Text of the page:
Thursday, April 23, 2009
One-to-One computing is already here, it's just that we can't experience it on a large scale, until we accept the validity of cell phone technology in the classroom. Here are just a few examples of the potential of this micro-computer technology, should we allow students to bring wifi enabled mobile communicators to school:
1] Photography: Students will leverage cell phone cameras to document science experiments; to create photo essays; to archive learning experiences...
2] Cloud Apps: Wifi enabled cell phones will provide access to instant news; collaborative wikis; and a wide variety of other web-based documents. What's more, access to documents will allow both reading & writing.
3] Synchronous Audio: Whether linking with classmates; or connecting with relevant real world experts, the potential for free communication via Skype and other wifi services will further erode classroom walls.
4] File-sharing: Savvy teachers will engage personal computers as Bluetooth servers to automate the delivery of text, audio, and mixed media content to student hand-helds. For examples of the potential for this technology, visit Jarrod Robinson's blog.
5] Geotagging: As global positioning technology (GPS), becomes common on mobile phones, it will be used to post text, audio and photo content with automatic tags to geographic locations. Partnered with Quick Response codes (QR tags) the resulting cloud content can be drawn to hand-helds through the snapping of photos.
6] Podcasting: Recent studies are demonstrating the value of recordings to student learners who are growing up in a world of random access. With the potential for retrieving content produced by both students and teachers, the use of portable audio as a universal design for learning, is long overdue.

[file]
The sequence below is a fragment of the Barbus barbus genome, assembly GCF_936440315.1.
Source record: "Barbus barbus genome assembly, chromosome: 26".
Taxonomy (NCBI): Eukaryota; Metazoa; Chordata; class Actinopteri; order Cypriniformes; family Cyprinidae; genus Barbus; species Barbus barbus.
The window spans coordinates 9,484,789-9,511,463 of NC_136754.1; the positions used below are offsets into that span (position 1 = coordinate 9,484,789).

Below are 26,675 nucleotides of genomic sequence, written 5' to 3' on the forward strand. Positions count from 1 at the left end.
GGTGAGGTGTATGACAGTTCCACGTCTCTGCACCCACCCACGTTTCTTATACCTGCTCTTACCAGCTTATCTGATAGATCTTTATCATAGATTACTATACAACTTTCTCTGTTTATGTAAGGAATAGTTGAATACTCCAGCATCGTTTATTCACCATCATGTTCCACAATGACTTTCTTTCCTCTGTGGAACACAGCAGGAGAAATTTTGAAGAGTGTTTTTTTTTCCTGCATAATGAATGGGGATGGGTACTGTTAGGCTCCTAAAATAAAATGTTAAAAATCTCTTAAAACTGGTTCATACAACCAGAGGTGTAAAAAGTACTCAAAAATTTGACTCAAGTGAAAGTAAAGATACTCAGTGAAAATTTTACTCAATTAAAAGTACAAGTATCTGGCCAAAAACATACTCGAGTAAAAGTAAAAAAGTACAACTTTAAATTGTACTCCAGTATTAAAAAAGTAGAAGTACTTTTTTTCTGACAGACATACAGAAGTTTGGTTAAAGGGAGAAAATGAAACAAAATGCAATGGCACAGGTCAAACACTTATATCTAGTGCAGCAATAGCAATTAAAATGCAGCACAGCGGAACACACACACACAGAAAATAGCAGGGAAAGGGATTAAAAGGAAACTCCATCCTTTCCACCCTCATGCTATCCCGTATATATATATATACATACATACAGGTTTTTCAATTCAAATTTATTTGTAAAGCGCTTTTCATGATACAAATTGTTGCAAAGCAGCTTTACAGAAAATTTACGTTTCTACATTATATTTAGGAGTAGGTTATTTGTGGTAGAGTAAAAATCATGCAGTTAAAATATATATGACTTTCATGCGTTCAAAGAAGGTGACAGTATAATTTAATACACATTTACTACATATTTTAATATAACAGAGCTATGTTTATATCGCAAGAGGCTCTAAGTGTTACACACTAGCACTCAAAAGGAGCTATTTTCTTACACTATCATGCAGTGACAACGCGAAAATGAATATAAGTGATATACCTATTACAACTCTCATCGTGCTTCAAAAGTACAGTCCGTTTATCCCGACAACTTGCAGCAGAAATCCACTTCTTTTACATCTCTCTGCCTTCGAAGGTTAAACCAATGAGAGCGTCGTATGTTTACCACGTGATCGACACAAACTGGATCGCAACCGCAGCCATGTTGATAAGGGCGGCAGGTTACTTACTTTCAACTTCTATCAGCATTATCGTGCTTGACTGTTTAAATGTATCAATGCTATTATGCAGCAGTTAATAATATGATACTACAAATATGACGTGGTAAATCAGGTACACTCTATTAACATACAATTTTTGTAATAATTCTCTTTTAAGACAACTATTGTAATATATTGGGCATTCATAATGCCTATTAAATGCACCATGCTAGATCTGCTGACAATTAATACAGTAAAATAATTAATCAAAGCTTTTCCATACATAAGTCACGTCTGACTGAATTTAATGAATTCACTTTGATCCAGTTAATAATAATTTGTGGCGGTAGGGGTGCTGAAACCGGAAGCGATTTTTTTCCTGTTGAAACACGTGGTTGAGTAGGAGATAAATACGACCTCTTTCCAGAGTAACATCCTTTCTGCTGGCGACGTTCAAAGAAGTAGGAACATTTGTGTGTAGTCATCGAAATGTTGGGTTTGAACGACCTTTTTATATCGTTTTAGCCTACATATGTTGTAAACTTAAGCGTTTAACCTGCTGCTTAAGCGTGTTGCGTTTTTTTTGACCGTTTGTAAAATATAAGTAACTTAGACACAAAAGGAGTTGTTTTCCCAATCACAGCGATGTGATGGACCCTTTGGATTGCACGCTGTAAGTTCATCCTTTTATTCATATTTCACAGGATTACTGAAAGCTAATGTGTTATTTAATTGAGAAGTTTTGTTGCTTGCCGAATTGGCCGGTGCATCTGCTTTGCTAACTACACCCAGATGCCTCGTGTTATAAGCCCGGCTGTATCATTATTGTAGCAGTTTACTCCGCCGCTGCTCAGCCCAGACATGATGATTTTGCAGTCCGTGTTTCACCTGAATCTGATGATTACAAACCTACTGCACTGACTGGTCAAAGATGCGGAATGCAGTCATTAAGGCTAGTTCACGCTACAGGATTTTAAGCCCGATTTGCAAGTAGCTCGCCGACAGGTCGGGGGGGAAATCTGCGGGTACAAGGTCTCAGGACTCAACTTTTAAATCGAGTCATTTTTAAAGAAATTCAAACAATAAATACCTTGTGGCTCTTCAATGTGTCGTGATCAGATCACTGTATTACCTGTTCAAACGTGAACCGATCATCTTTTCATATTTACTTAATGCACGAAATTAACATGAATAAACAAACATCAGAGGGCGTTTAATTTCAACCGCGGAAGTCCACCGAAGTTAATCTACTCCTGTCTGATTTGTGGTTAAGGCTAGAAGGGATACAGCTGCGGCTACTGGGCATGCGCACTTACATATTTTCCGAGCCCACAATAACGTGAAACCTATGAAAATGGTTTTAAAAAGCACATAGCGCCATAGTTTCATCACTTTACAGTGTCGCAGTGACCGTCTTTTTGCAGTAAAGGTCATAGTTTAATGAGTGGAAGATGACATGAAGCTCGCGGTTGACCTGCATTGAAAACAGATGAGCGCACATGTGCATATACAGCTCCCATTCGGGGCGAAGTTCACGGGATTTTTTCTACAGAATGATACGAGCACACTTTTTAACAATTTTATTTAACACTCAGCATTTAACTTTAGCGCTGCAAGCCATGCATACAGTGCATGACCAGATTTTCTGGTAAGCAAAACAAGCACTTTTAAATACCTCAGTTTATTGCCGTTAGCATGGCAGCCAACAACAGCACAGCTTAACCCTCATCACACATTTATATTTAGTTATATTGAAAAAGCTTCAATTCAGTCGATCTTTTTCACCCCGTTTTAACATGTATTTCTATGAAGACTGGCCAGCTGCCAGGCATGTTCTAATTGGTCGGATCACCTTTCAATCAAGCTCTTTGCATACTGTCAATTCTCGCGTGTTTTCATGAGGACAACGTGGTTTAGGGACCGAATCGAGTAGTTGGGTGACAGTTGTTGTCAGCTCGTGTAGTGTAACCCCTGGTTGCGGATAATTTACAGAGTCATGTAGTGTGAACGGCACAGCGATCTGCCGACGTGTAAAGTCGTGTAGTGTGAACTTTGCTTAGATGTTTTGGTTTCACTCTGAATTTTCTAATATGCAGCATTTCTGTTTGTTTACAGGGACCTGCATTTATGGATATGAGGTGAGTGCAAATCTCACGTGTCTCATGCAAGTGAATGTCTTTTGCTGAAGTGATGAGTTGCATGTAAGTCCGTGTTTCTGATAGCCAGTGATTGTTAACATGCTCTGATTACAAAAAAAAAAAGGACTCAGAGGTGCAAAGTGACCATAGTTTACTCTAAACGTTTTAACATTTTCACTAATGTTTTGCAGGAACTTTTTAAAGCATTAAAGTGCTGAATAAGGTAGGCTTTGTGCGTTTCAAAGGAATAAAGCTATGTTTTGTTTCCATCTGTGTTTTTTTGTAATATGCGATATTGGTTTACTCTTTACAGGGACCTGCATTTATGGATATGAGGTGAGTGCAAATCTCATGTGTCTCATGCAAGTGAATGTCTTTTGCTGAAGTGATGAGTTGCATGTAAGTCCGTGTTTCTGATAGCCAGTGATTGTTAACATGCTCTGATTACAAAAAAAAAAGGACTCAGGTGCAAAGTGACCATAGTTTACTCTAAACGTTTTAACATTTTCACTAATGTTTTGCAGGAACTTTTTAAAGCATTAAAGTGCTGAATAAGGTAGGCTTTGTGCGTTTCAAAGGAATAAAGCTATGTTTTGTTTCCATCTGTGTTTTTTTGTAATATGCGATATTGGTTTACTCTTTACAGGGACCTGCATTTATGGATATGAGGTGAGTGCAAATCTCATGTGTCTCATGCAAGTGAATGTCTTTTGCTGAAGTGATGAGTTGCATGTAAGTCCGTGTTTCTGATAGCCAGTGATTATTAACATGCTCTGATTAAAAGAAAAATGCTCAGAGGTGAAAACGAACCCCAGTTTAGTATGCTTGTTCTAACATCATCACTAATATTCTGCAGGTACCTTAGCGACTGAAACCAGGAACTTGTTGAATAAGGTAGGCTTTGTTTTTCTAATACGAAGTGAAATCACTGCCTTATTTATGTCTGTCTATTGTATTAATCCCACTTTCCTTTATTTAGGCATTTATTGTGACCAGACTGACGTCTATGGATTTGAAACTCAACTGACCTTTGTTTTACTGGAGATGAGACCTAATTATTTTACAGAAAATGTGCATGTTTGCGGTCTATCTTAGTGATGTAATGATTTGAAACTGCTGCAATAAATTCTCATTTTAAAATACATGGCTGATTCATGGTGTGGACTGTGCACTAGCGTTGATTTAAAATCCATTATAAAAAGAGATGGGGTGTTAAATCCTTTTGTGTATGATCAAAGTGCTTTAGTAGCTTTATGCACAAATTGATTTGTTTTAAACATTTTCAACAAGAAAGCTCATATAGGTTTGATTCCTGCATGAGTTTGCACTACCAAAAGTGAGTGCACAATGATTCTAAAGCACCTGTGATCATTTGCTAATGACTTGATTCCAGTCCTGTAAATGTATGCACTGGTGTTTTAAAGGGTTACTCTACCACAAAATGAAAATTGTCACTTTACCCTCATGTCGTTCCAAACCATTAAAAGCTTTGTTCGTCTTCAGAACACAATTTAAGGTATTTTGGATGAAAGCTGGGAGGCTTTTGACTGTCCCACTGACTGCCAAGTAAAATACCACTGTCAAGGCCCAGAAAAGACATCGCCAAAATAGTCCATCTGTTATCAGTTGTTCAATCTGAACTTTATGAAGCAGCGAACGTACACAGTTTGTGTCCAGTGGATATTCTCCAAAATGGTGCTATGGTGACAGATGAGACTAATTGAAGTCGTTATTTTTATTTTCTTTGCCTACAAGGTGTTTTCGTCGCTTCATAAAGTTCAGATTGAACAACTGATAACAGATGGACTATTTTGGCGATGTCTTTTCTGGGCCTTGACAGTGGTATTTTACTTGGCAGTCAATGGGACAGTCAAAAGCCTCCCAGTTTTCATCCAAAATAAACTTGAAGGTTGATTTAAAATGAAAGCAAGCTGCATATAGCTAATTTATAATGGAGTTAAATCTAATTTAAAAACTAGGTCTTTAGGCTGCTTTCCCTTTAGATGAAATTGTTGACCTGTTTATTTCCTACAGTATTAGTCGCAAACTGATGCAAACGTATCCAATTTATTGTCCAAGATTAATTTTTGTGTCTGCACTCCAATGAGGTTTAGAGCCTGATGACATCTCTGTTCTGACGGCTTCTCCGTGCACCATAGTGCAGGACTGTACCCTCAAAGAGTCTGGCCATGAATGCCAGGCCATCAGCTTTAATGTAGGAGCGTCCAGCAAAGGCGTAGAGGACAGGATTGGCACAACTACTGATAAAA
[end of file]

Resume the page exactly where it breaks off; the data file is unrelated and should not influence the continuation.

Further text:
7] Streaming: Besides allowing handhelds to view streaming content, apps on the iPhone and other modern mobile phones, now allow live audio and video broadcasting. Classroom channels will soon share learning with parents and other interested community members.
8] Tweet-notes: Two-way Twitter feeds now available via mobile clients, can connect students to students; classrooms to classrooms; teachers to teachers. Realizing that text message conversations provide opportunities to save, share and search ideas, we may soon be using Twitter Search as often as we use Google.
9] Learning Through Gaming: Video game producers have been slow to meet educational needs with their hand-held devices, but Flash-based learning activities are becoming ubiquitous on the wider web. As mobile browsers evolve to represent this content, every classroom will have open access to engaging learning apps.
10] The World at Hand: The day's global news; electronic libraries; and user-generated content will be available to each student. With the sum of all human knowledge in the palm of the hand, educators will be forced to address issues of validity and bias, and will have to re-think how students can demonstrate their learning. I for one, await the advent of the open phone test!
What other educational changes can we expect, once we welcome mobile phones in the regular classroom?
Photo Credit: Jason Jerde